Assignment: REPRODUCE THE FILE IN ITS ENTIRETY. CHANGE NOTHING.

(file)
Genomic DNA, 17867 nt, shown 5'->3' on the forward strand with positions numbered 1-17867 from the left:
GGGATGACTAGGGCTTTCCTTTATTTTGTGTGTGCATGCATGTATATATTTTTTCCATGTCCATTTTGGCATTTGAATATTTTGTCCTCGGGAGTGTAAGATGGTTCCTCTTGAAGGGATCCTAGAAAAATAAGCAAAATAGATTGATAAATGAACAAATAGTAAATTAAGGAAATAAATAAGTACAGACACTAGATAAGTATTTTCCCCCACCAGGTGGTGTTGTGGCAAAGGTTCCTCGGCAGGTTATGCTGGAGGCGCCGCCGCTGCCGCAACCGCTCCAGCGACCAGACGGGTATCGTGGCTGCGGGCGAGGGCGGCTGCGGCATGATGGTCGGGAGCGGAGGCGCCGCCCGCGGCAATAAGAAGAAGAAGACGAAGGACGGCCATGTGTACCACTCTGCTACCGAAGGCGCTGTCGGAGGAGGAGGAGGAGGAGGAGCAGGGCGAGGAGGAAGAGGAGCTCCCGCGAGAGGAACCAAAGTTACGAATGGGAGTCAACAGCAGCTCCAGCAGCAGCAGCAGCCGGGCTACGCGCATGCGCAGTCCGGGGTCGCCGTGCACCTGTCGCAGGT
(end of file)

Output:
Genomic DNA, 17867 nt, shown 5'->3' on the forward strand with positions numbered 1-17867 from the left:
GGGATGACTAGGGCTTTCCTTTATTTTGTGTGTGCATGCATGTATATATTTTTTCCATGTCCATTTTGGCATTTGAATATTTTGTCCTCGGGAGTGTAAGATGGTTCCTCTTGAAGGGATCCTAGAAAAATAAGCAAAATAGATTGATAAATGAACAAATAGTAAATTAAGGAAATAAATAAGTACAGACACTAGATAAGTATTTTCCCCCACCAGGTGGTGTTGTGGCAAAGGTTCCTCGGCAGGTTATGCTGGAGGCGCCGCCGCTGCCGCAACCGCTCCAGCGACCAGACGGGTATCGTGGCTGCGGGCGAGGGCGGCTGCGGCATGATGGTCGGGAGCGGAGGCGCCGCCCGCGGCAATAAGAAGAAGAAGACGAAGGACGGCCATGTGTACCACTCTGCTACCGAAGGCGCTGTCGGAGGAGGAGGAGGAGGAGGAGCAGGGCGAGGAGGAAGAGGAGCTCCCGCGAGAGGAACCAAAGTTACGAATGGGAGTCAACAGCAGCTCCAGCAGCAGCAGCAGCCGGGCTACGCGCATGCGCAGTCCGGGGTCGCCGTGCACCTGTCGCAGGT